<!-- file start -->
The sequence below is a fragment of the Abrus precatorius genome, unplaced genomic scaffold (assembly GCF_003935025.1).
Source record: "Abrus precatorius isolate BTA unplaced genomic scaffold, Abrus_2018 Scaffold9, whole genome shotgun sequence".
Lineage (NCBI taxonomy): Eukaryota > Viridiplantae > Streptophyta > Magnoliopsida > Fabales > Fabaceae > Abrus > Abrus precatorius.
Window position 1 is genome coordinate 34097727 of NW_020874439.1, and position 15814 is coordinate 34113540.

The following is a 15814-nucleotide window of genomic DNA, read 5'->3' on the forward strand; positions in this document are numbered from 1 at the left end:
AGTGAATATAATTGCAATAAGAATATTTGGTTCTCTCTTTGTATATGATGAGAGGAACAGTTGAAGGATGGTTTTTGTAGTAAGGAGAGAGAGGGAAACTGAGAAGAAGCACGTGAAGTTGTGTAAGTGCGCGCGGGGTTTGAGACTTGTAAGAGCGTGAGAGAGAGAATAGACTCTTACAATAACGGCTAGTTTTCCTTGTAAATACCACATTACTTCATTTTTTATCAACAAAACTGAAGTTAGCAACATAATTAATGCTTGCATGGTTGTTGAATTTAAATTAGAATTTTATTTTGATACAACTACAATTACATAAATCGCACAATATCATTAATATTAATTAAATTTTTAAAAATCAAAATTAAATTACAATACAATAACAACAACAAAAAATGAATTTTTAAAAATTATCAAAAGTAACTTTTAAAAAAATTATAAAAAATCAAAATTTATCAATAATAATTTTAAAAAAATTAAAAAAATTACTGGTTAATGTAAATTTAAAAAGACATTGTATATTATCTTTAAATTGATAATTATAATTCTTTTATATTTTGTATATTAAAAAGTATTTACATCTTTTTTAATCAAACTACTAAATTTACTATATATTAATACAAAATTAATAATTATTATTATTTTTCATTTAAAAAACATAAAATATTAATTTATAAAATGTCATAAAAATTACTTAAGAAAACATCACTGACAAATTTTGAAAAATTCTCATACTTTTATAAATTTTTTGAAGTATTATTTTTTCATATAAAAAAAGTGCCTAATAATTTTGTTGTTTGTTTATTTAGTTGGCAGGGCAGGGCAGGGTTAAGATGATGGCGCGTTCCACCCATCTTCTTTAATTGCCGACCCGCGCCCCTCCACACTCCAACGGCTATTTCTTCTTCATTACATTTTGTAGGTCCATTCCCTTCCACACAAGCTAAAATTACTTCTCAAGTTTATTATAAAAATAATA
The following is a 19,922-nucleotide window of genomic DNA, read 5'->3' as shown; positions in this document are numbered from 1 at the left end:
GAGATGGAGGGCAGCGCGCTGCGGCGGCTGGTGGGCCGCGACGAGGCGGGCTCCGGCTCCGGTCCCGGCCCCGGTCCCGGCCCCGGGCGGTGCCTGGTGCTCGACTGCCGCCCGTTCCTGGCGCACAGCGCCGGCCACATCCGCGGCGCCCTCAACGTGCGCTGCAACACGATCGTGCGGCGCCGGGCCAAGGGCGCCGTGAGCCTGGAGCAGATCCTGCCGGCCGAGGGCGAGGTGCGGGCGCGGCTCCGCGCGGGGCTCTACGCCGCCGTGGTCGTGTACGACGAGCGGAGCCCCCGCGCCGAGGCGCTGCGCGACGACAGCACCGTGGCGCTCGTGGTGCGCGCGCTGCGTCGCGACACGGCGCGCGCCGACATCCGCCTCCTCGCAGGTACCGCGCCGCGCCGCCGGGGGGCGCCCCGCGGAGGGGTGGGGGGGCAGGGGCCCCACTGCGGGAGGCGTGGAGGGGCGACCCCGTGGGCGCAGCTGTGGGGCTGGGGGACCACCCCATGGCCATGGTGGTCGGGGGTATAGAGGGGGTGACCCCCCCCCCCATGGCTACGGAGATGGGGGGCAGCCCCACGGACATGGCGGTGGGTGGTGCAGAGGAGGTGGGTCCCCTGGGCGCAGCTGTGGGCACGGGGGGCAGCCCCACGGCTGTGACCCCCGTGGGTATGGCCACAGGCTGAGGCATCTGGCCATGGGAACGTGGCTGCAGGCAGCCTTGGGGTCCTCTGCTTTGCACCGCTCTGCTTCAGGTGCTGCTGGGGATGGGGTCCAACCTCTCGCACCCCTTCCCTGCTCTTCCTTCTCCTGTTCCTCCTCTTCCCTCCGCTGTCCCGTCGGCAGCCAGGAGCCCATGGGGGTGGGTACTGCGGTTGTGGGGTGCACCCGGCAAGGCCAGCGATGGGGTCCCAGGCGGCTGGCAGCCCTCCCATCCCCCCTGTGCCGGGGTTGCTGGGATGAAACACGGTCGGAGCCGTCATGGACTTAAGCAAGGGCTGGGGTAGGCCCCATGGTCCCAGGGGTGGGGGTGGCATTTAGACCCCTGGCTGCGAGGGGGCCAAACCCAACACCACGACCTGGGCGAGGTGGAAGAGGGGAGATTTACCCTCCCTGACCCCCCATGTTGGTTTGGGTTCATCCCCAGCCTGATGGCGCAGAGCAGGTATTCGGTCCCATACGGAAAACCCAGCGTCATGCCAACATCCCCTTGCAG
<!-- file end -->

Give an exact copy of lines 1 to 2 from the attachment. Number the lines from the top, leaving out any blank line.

The sequence below is a fragment of the Abrus precatorius genome, unplaced genomic scaffold (assembly GCF_003935025.1).
Source record: "Abrus precatorius isolate BTA unplaced genomic scaffold, Abrus_2018 Scaffold9, whole genome shotgun sequence".